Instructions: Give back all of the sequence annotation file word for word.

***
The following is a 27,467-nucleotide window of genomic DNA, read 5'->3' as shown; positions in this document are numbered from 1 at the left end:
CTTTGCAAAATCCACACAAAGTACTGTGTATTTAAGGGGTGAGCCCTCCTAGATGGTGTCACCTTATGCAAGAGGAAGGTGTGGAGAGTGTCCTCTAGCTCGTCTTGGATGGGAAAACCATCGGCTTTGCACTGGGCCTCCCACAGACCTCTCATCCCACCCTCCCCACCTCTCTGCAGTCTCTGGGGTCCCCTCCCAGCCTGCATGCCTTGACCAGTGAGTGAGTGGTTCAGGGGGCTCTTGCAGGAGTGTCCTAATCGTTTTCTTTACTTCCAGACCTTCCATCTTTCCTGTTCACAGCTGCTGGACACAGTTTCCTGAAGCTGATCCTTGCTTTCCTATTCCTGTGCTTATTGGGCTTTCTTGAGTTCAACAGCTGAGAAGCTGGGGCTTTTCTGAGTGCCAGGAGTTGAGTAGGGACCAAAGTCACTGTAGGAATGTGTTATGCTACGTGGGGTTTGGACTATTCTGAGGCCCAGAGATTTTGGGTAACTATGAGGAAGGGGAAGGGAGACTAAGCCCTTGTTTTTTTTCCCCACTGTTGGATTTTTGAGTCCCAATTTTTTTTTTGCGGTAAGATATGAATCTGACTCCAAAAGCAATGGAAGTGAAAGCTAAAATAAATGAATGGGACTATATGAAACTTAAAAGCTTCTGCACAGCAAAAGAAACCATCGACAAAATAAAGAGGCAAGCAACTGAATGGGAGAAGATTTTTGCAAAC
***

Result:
The following is a 27,467-nucleotide window of genomic DNA, read 5'->3' as shown; positions in this document are numbered from 1 at the left end:
CTTTGCAAAATCCACACAAAGTACTGTGTATTTAAGGGGTGAGCCCTCCTAGATGGTGTCACCTTATGCAAGAGGAAGGTGTGGAGAGTGTCCTCTAGCTCGTCTTGGATGGGAAAACCATCGGCTTTGCACTGGGCCTCCCACAGACCTCTCATCCCACCCTCCCCACCTCTCTGCAGTCTCTGGGGTCCCCTCCCAGCCTGCATGCCTTGACCAGTGAGTGAGTGGTTCAGGGGGCTCTTGCAGGAGTGTCCTAATCGTTTTCTTTACTTCCAGACCTTCCATCTTTCCTGTTCACAGCTGCTGGACACAGTTTCCTGAAGCTGATCCTTGCTTTCCTATTCCTGTGCTTATTGGGCTTTCTTGAGTTCAACAGCTGAGAAGCTGGGGCTTTTCTGAGTGCCAGGAGTTGAGTAGGGACCAAAGTCACTGTAGGAATGTGTTATGCTACGTGGGGTTTGGACTATTCTGAGGCCCAGAGATTTTGGGTAACTATGAGGAAGGGGAAGGGAGACTAAGCCCTTGTTTTTTTTCCCCACTGTTGGATTTTTGAGTCCCAATTTTTTTTTTGCGGTAAGATATGAATCTGACTCCAAAAGCAATGGAAGTGAAAGCTAAAATAAATGAATGGGACTATATGAAACTTAAAAGCTTCTGCACAGCAAAAGAAACCATCGACAAAATAAAGAGGCAAGCAACTGAATGGGAGAAGATTTTTGCAAAC